Well, actually I can. Because the beauty of this story is that it uses the absurdity of Josie's situation to actually make some good points about the struggle of home-work divide for working parents, specifically working mothers. Does being a mother who works make you a bad parent? Do you need to spend all your time at work thinking about how much you miss your children? Is this okay? It's pretty cool to see all of this addressed, and I don't mind that Josie is also just a deeply entertaining character to read. She's sassy and weird and it's great.
Spider-Gwen - Marvel - written by Jason Latour, written by Robbi Rodriguez
Aaand, there are a ton of these so I'm going to have to be more concise from here on! Okay. Spider-Gwen is about an alternate universe in which Peter Parker never became Spiderman. Instead, Gwen Stacy was bitten by a radioactive spider and now she has superpowers. Also Peter Parker was fridged before the comic even started, and Gwen is deeply and meaningfully upset over his death. It causes her angst. Just like, you know, it's always told where Gwen dies so that Peter can have angst. Ah, reversals.
Anyway, the story is mostly about Gwen figuring out how to balance crime-fighting with her normal life. This is made especially hard when your father is a cop, as hers is, and when you're still a student with a life and responsibilities. Gwen's up against some pretty tough foes, not least of all the Daily Bugle, which seems to loathe spider people in any reality.
Oh, and did I mention that Gwen is in a band? It's called The MaryJanes, it's a punk band, she's the drummer. This book is super fun, the art is fantastic eye candy, and it's just a wonderful look at an alternate universe where the girl gets to live.
Sirens - BOOM! Studios - written by George Pérez, art by George Pérez
I'm going to be completely honest: I do not get Sirens. I mean, I keep buying it, so clearly something in here is compelling to me, but I do not understand this book and I don't want to imply to you that I do. I really, really, really don't.
Still, as far as I can tell, it's interesting? Sirens is, I think, about a group of intergallactic warrior women superheroes who have all been gathered for one last battle against the forces of darkness. They come from all different times and worlds, and they have all different powers, but each of them is a Siren, a beautiful, deadly, skilled warrior who will totally succeed in fighting...whatever it is that they're fighting.
Not gonna lie, this book is bonkers. It's huge walls of text, completely impenetrable story, and art that kind of makes me cringe. But. It's doing something weird and unusual, which I genuinely appreciate. Plus, it's a comic entirely about badass women. Sure, I have no idea what these women are doing or who the hell they are, but they are badass and it is worth at least glancing at. Maybe you'll make more sense of it than I have.
Bitch Planet - Image - written by Kelly Sue DeConnick, art by Valentine De Landro
This comic I do understand, and I love it. Bitch Planet imagines a world in the not-distant-enough future where all non-compliant women are sent off world to "Bitch Planet", a space station devoted to reforming them and helping them to become "useful members of society." What makes the story interesting is that all of these women are in jail not for actual crime, but for the crime of being "non-compliant". Which means that they're there for being something society disapproves of.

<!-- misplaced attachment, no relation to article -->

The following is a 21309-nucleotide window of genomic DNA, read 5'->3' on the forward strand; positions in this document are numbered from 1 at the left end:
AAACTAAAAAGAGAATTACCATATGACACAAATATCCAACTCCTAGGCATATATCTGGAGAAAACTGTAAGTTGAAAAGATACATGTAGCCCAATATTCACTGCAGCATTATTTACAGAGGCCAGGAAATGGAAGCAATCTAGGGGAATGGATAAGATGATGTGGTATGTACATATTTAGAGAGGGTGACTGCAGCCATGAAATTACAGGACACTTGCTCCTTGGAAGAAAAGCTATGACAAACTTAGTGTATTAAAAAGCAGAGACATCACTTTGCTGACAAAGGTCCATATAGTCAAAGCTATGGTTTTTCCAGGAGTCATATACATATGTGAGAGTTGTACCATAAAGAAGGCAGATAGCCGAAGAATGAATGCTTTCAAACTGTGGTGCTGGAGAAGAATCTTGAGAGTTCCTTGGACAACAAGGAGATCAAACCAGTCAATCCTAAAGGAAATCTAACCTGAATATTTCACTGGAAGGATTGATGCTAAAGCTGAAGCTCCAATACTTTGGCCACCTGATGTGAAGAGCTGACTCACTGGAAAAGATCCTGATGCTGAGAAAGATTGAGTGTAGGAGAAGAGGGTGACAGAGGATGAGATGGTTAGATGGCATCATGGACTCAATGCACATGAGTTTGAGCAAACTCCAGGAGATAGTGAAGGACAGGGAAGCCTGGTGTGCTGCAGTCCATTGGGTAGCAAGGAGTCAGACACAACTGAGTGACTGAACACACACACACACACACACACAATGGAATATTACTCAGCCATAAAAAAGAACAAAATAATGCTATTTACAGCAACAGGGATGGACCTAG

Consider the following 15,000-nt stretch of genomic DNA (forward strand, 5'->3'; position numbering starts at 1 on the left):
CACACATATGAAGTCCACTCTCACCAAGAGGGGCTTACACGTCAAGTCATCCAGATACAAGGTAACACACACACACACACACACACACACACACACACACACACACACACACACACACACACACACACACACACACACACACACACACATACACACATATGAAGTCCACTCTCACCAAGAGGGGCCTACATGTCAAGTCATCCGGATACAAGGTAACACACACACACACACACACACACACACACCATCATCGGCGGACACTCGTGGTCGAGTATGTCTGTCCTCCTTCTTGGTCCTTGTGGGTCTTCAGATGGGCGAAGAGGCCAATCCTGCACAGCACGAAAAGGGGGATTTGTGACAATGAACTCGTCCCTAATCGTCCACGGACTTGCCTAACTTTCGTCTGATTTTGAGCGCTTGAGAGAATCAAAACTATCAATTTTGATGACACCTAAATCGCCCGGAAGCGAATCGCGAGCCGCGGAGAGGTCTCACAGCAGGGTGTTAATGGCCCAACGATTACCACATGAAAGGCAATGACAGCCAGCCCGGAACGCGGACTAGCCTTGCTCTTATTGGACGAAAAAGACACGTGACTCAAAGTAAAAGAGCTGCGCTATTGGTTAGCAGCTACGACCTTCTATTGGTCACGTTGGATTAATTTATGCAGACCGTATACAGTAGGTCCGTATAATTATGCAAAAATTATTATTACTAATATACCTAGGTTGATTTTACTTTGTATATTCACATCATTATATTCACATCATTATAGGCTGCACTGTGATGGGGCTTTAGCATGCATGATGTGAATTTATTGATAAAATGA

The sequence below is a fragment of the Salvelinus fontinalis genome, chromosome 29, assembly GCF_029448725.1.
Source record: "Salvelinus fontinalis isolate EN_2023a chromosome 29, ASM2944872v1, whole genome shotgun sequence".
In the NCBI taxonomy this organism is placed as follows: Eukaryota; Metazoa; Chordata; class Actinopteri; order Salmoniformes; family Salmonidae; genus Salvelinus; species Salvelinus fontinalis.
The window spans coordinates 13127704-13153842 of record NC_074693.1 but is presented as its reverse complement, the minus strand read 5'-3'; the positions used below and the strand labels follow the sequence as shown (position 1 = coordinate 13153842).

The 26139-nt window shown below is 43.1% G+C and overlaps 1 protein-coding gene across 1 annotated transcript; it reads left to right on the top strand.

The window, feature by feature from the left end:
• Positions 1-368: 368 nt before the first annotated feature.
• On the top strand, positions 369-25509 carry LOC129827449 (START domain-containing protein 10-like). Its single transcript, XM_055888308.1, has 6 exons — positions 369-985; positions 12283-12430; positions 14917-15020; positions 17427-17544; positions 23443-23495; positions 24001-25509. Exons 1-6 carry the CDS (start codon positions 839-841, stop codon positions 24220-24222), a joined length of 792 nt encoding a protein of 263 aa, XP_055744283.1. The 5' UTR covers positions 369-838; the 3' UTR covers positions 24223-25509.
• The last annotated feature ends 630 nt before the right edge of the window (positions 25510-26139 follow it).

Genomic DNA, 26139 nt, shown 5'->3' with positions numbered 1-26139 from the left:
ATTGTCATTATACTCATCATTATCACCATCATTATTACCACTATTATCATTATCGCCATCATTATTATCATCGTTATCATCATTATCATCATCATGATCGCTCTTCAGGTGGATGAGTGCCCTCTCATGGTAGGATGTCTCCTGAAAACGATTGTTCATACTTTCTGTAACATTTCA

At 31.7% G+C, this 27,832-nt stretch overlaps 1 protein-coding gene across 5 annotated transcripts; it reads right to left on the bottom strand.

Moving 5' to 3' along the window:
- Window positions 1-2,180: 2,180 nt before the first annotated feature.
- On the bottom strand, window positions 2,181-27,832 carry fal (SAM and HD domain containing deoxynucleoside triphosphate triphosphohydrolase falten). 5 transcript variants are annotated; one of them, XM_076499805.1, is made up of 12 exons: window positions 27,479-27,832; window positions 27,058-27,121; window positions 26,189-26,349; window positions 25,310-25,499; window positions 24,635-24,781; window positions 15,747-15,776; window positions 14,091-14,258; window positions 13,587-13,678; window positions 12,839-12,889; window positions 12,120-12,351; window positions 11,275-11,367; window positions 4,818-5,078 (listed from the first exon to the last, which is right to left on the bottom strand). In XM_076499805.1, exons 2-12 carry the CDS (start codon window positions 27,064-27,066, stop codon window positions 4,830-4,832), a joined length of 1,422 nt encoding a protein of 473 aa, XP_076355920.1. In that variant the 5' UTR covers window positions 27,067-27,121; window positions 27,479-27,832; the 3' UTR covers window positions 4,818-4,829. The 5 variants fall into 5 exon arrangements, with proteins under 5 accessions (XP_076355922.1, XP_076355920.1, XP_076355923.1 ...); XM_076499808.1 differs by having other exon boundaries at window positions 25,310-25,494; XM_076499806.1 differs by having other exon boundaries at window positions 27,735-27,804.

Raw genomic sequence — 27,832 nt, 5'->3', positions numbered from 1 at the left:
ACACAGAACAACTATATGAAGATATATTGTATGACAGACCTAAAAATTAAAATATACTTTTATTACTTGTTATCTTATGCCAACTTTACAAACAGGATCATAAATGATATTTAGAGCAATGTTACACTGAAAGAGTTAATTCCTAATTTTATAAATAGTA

The world of Bitch Planet is horrifying, but in very recognizable ways. The whole world is run by old white men who like to categorize people's appearances and choices and criminalize women who are fat or have bad hair or don't like shaving. They saturate the media with images of over-sexualized, hyper-feminine, utterly unrealistic "ideals" and then punish women for not conforming. Any woman who speaks up is deemed non-compliant and sent to be straightened out. The newest fad is getting a tapeworm. That sort of thing.
The actual plot is about the women of Bitch Planet staging a coup and gaining back their dignity, but it's a slow burn. A great burn, but a slow one. Still, worth the ride, and the backstory issues are seriously amazing. Definitely check it out.
Princess Leia - Marvel - written by Mark Waid, art by Terry Dodson
I will be the first to admit that I don't really care much about Star Wars. But I do like Princess Leia, so I am cautiously optimistic about this comic. It takes place directly after the events of Star Wars: A New Hope, and has Princess Leia out scouting for the lost people of Alderaan, hoping to bring them to the new rebel base so they can figure out how to rebuild society.
The comic deals very honestly with Leia's privilege, as she confronts people from her world who have lived very different lives than her, and with the concept of grief on such a literally global scale. It's a good story, but it's not very far in yet, so I'm hesitant to give it a stunning review. Suffice to say, it's good and it will hopefully stay that way. Stay tuned.
Curb Stomp is not for the faint of heart, but this mini-series (it's only four issues long and three of them are already out) is a fantastic look at the racial, social, and gender politics of inner-city life. The story follows a gang in Old Beach, a rundown slum outside a booming city. This gang, the Fever, keeps the peace in Old Beach, fighting off the drugs and violence that spills over from the other boroughs.
But all of this is put to the test when two rival gangs make a deal with the city's mayor to destroy the Fever and raze Old Beach to the ground so that a new casino can go in. The Fever are fighting literally for their lives and the existence of their community. It's an intense, harsh, sad story, and it's really well told. But it's also super gory and brutal, so exercise your best judgment on this one.